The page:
Songs of slaughter

Published December 18, 2023
The writer is a journalist
The writer is a journalist

WE all have soundtracks to our lives; background music that plays in our heads depending on our mood and situation. We know which songs we like to listen to when we are sad or happy — sometimes to magnify the mood and sometimes to dampen it — because music has the power to unleash and tame emotions. William Congreve was right when he wrote in 1697 that “Musick has Charms to sooth a savage Breast”, but the reverse is also true: music also has darker charms that do not soothe, but inflame that breast, making it savage.

In Israel’s genocide in the Gaza Strip, music of the latter type has come to the fore. These are the soundtracks of genocide, the musical accompaniments to mass murder.

Recently, one such song topped the Israeli charts. Charbu Darbu (swords and strikes) celebrates Israel’s murderous actions with lyrics that call Palestinians “rats and sons of Amalek”, and calls upon Israelis to “write names on the bombs, for the children of the Gaza envelope”. It also includes death threats against Bella Hadid, Dua Lipa and Mia Khalifa, who have been vocally opposed to Israel’s indiscriminate mass slaughter.

In keeping with the psychopathic nature of Israeli society, the song was hugely popular, with Israelis posting videos of themselves dancing to it. Similar songs are favourites of the Israeli occupation forces too, with one group of soldiers dancing to lyrics that go: “We know our slogan: there are no ‘uninvolved civilians’.” Charming, coming from a military famous for murdering children, women and unarmed men.

Hate music is played to whip up supporters.

This genre of music isn’t recent, nor limited to Israel. In recent years, with the rise of the fanatical Sangh Parivar in India, Hindutva hate pop has also secured itself a large, growing audience. Lyrics to these popular tracks — which incite hate against the minority Muslim community — go like this: “Hinduo kaa hae Hindustan, Mullo jaao Pakistan” (India is for Hindus, Muslims should go to Pakistan) and “Insaan nahi ho saalo, ho tum kasaayi; Bahut ho chuka Hindu-Muslim bhai bhai” (you’re not human; you’re butchers. Enough of Hindu-Muslim brotherhood).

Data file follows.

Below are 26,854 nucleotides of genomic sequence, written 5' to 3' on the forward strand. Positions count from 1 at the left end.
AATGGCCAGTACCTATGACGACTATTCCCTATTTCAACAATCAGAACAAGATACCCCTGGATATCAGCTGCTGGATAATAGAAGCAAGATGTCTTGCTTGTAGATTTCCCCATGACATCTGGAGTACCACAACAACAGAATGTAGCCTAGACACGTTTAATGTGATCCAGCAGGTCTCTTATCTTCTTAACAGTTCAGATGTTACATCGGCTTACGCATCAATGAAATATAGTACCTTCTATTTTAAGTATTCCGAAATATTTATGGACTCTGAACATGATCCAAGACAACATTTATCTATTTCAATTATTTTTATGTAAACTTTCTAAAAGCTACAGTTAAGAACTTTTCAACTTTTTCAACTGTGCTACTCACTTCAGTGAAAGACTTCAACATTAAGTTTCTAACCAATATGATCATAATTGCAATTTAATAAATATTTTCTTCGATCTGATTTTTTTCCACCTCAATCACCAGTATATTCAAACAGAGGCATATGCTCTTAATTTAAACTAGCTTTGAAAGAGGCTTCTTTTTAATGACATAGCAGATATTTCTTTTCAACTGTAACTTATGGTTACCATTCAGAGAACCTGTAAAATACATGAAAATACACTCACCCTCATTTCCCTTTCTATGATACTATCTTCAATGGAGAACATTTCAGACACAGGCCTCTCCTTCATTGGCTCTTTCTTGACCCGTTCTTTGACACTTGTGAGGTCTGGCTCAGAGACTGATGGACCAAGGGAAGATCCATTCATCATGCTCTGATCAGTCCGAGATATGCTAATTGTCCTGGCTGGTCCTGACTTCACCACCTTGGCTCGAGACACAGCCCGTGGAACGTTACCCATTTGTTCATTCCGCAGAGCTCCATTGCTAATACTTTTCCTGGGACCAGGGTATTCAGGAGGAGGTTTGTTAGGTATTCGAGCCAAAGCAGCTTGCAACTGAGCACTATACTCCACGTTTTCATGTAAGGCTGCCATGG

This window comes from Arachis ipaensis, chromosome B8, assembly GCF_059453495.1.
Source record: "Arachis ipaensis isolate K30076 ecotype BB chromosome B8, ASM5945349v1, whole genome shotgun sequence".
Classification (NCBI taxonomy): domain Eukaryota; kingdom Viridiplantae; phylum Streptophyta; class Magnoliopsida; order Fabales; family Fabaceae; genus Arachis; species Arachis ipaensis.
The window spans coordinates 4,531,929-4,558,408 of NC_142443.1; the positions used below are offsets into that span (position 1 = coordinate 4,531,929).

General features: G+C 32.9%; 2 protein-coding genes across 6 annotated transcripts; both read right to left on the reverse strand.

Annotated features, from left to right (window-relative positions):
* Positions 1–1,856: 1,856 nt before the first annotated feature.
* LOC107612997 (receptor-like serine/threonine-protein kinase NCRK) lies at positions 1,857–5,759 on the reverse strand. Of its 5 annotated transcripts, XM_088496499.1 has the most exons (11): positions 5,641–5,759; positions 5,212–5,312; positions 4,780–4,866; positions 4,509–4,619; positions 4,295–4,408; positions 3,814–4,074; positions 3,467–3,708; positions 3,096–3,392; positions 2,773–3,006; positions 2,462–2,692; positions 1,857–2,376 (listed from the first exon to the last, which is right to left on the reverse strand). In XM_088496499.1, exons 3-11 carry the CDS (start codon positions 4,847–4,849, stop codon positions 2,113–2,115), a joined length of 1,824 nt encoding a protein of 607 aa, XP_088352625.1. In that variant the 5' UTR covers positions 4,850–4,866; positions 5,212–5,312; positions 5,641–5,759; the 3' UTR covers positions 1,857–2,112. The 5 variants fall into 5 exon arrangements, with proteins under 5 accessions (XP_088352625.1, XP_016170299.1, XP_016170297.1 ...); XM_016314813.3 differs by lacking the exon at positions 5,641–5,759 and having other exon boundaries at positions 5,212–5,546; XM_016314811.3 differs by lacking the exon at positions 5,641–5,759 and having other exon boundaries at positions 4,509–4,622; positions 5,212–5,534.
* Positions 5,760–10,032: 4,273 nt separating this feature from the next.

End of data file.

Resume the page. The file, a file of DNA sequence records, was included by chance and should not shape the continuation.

Highly popular in Hindutva circles, these songs are played at Hindu supremacist rallies and marches through Muslim neighbourhoods, events that are almost always followed by violence and hate crimes. They also seem to enjoy official sanction as one of the singers, failed Bollywood singer Prem Krishnavanshi, recently received an award from Yogi Adityanath, the fanatical chief minister of Uttar Pradesh.

In 1994, the world watched as the Rwandan genocide unfolded. In just four months, anywhere from 500,000 to 800,000 Tutsis were slaughtered by Hutu militants belonging to Interahamwe and their supporters in a murderous orgy where the wea­pons of choice were machetes and firearms. This genocide had its specific sound­tracks as well — songs that extolled the power of the Hutus and vilified the targeted Tutsis.

Prominent among the hate singers was Simon Bikindi who was indicted in 2005 by the International Criminal Tribunal of Rwanda on six counts for crimes perpetrated during the genocide, including one count of “direct and public incitement to commit genocide”.

According to the indictment, during bro­adcasts on extremist Hutu radio stations — known collectively as Radio Rwanda — “appeals on RTLM to attack the enemy were often preceded or followed by songs written and performed by Simon Bikindi”. His music worked as a recruitment tool as well. Deeply involved in Rwandan cultural life, Bikindi was the director of a popular ballet company where “succumbing to the mobilising effects of his music, members of the ballet were re­­c­­ruited into the In­­terahamwe militia, underwent military training and went on to kill Tutsis”.

It wasn’t just the Tutsis who suffered this lyrical violence as Bikindi also targeted what he saw as ‘moderate’ Hutus in songs with titles like Njyewe nanga Abahutu (I hate these Hutus). These Hutus were also targeted by Interahamwe and their allied mobs.

Neo-Nazis and white supremacists in the Western world have also used hate music, known as ‘hatecore’ in those circles, to whip up supporters and for recruitment. Accord­ing to the racism watchdog organisation, the Southern Poverty Law Centre, National Socialist Black Metal “has proven a potent recruiting force, especially among youth”.

That this genre of music has deadly consequences is an established fact: in 2012, Wade Michael Page murdered six people at a gurdwara in Wisconsin, before killing himself to avoid capture. It emerged that he had been active in the hatecore scene for over a decade, playing for and listening to bands like Jew Slaughter, Final Solution, and Ethnic Cleansing. In Israel today, as in Rwanda, we see the consequences of this type of ‘entertainment’ applied on an industrial scale.

The writer is a journalist.

X: @zarrarkhuhro

Published in Dawn, December 18th, 2023

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